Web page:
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Keeping them in suspense Northern Greece is full of gorges slicing across Egnatia Odos' alignment.

To meet the challenge of building dozens of bridges, contractors have made widespread use of the Italian Carroponte construction system (see diagram).

All bridges built with the system are two lane dual carriageway. Pairs of hollow box section reinforced concrete piers are built using crane- lifted formwork.

On one of six ravine bridges being constructed by Aktor-Ergas joint venture at Kavala the piers are 55m high. To anchor them securely in this seismically active region 10m deep circular rock-sock foundations have been used making the piers vertical cantilevers.

While pier construction is carried out, prestressed concrete beams are cast in a yard set up on the approaching road. There are two beams to each span and each can be as deep as 2.8m and weigh up to 130t.

Beams are 'picked up' into a giant launching girder. This is jacked forward until it straddles an unbridged span, its front end supported by a pier.

During jacking the beam acts as a counterbalance to the weight of the girder's unsupported front end. Once the launching girder is in position, though, the beam is moved along the girder and lowered into position. The girder is then moved back to the casting yard to pick up another beam.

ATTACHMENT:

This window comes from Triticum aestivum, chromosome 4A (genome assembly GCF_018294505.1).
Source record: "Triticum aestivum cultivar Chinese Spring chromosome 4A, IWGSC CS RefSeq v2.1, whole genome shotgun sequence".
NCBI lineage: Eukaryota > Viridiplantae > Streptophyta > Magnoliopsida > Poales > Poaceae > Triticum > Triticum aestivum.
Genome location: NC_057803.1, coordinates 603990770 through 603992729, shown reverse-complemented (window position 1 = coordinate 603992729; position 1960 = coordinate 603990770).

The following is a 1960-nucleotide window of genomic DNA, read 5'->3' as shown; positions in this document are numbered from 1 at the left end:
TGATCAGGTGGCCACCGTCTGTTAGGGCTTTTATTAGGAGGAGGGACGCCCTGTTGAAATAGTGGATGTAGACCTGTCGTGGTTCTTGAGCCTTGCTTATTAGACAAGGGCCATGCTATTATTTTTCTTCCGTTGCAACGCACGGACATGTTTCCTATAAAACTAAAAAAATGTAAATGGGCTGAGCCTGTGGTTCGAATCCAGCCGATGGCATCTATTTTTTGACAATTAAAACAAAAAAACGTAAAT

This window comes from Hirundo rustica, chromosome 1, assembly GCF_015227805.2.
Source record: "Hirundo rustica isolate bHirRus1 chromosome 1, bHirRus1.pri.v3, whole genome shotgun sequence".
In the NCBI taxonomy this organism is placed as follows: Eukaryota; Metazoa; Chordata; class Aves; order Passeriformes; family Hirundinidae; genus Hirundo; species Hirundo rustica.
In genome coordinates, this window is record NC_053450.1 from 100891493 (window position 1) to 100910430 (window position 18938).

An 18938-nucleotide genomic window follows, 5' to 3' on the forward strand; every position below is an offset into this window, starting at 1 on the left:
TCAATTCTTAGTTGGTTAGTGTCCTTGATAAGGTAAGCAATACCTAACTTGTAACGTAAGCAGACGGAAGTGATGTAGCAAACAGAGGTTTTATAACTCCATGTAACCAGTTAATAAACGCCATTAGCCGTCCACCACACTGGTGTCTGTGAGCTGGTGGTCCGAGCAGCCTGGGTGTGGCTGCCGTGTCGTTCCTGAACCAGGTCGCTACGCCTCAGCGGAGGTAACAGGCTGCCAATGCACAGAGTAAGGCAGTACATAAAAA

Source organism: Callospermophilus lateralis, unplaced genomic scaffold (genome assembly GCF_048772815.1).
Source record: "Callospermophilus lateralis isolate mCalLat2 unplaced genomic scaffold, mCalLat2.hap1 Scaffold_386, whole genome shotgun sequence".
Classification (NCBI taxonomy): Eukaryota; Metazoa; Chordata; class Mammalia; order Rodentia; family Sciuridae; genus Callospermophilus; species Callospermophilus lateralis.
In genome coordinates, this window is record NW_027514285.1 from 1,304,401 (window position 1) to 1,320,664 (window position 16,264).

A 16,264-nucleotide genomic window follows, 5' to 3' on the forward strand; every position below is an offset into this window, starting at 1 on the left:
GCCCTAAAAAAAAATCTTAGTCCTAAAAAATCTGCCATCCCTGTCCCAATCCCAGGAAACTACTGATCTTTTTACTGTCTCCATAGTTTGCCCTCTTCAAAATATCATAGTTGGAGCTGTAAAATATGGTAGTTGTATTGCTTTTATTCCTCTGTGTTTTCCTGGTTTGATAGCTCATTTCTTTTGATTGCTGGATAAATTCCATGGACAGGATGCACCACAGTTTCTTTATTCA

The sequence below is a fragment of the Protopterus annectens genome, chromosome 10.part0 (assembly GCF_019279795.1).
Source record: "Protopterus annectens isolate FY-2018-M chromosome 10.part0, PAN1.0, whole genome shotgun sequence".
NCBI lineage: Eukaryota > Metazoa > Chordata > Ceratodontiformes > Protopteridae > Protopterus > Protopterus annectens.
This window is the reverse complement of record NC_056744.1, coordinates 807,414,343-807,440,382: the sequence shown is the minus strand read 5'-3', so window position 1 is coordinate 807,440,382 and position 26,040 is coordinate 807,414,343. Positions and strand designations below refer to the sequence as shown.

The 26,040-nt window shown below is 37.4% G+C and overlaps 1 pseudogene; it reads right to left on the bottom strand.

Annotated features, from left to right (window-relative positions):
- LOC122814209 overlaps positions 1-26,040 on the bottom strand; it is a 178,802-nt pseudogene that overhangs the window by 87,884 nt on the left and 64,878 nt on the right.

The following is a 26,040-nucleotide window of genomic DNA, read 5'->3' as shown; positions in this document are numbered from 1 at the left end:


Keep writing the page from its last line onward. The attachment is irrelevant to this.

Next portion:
After both beams have been laid across a span, precast panels and edge elements are craned into position.

Reinforcing is laid above these and concrete poured, leaving no deck joins. Csepreghi describes the system as 'elementary and functional'.

Spun like a spider's web across the Metsovo valley in the Pindus mountains, will be a 500m long towerless suspension bridge.

The rock-anchored design by UK architect Chris Wilkinson with engineer Ove Arup won a competition for a 'showpiece' crossing.

Chris Wilkinson partner Tim McDowell contends the exclusion of pylons served both technical and aesthetic ends. A suspension bridge with minimal visible support minimises the impact on a place of outstanding beauty.

Earthquakes have rocked Greece with damaging effect this century. Technically, suspension bridges perform well in seismic regions. Difficulty in getting plant and materials to the valley floor pointed towards a solution that required minimum access. Eliminating pylons removed a major cost. And access to the points at which the cables will be anchored is relatively easy, McDowell says.

Swiss architect Christian Menn and German engineer Schleich Bergmann teamed up to win the competition for a 940m long bridge spanning the Arachthos valley in the western section.

Because the valley may be flooded to a depth of 50m if a proposed hydroelectric scheme goes ahead, the design had to work visually as a tall structure above land and above water. Menn/Schleich Bergmann proposed a crossing of 11 spans. Piers are 'ladders' of reinforced concrete branching into a 20m tall Y which supports the deck. Height from ground to deck is 76m. Construction will be balanced cantilever.

A third design competition is to be held for the crossing of the protected Nestos wetland area in eastern Greece, where the cost of tunnelling would be exorbitant. A beautiful bridge may win over environmentalists.

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